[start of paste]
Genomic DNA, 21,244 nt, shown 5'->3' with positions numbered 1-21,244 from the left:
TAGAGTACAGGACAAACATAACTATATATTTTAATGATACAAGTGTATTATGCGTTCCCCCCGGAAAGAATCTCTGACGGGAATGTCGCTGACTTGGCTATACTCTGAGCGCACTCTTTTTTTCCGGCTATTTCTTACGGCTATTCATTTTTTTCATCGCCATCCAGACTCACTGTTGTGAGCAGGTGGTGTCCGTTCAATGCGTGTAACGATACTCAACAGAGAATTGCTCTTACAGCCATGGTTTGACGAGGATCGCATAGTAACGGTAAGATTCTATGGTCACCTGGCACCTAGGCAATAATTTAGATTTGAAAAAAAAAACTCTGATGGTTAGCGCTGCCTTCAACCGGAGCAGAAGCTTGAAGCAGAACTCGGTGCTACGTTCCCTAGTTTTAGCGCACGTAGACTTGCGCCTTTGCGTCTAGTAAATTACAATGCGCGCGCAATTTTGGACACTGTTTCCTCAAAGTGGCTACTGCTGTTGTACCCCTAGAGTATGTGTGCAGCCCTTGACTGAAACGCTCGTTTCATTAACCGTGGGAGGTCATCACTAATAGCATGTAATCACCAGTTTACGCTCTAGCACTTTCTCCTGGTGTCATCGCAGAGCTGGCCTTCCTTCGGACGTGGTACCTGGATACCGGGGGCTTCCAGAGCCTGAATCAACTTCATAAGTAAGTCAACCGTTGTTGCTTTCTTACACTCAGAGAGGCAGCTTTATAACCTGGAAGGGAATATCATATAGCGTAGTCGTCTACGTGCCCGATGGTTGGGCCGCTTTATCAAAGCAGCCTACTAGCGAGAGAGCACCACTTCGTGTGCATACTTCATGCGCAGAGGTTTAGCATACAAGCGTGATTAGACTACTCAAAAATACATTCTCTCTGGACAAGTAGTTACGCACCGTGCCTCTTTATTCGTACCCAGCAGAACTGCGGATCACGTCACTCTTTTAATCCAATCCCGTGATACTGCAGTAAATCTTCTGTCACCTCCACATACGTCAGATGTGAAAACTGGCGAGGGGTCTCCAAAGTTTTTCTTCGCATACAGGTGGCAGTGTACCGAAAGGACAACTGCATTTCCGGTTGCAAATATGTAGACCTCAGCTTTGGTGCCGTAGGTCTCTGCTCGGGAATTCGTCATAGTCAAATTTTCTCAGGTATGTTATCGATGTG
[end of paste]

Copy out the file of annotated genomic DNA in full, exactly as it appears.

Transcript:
Genomic DNA, 21,244 nt, shown 5'->3' with positions numbered 1-21,244 from the left:
TAGAGTACAGGACAAACATAACTATATATTTTAATGATACAAGTGTATTATGCGTTCCCCCCGGAAAGAATCTCTGACGGGAATGTCGCTGACTTGGCTATACTCTGAGCGCACTCTTTTTTTCCGGCTATTTCTTACGGCTATTCATTTTTTTCATCGCCATCCAGACTCACTGTTGTGAGCAGGTGGTGTCCGTTCAATGCGTGTAACGATACTCAACAGAGAATTGCTCTTACAGCCATGGTTTGACGAGGATCGCATAGTAACGGTAAGATTCTATGGTCACCTGGCACCTAGGCAATAATTTAGATTTGAAAAAAAAAACTCTGATGGTTAGCGCTGCCTTCAACCGGAGCAGAAGCTTGAAGCAGAACTCGGTGCTACGTTCCCTAGTTTTAGCGCACGTAGACTTGCGCCTTTGCGTCTAGTAAATTACAATGCGCGCGCAATTTTGGACACTGTTTCCTCAAAGTGGCTACTGCTGTTGTACCCCTAGAGTATGTGTGCAGCCCTTGACTGAAACGCTCGTTTCATTAACCGTGGGAGGTCATCACTAATAGCATGTAATCACCAGTTTACGCTCTAGCACTTTCTCCTGGTGTCATCGCAGAGCTGGCCTTCCTTCGGACGTGGTACCTGGATACCGGGGGCTTCCAGAGCCTGAATCAACTTCATAAGTAAGTCAACCGTTGTTGCTTTCTTACACTCAGAGAGGCAGCTTTATAACCTGGAAGGGAATATCATATAGCGTAGTCGTCTACGTGCCCGATGGTTGGGCCGCTTTATCAAAGCAGCCTACTAGCGAGAGAGCACCACTTCGTGTGCATACTTCATGCGCAGAGGTTTAGCATACAAGCGTGATTAGACTACTCAAAAATACATTCTCTCTGGACAAGTAGTTACGCACCGTGCCTCTTTATTCGTACCCAGCAGAACTGCGGATCACGTCACTCTTTTAATCCAATCCCGTGATACTGCAGTAAATCTTCTGTCACCTCCACATACGTCAGATGTGAAAACTGGCGAGGGGTCTCCAAAGTTTTTCTTCGCATACAGGTGGCAGTGTACCGAAAGGACAACTGCATTTCCGGTTGCAAATATGTAGACCTCAGCTTTGGTGCCGTAGGTCTCTGCTCGGGAATTCGTCATAGTCAAATTTTCTCAGGTATGTTATCGATGTG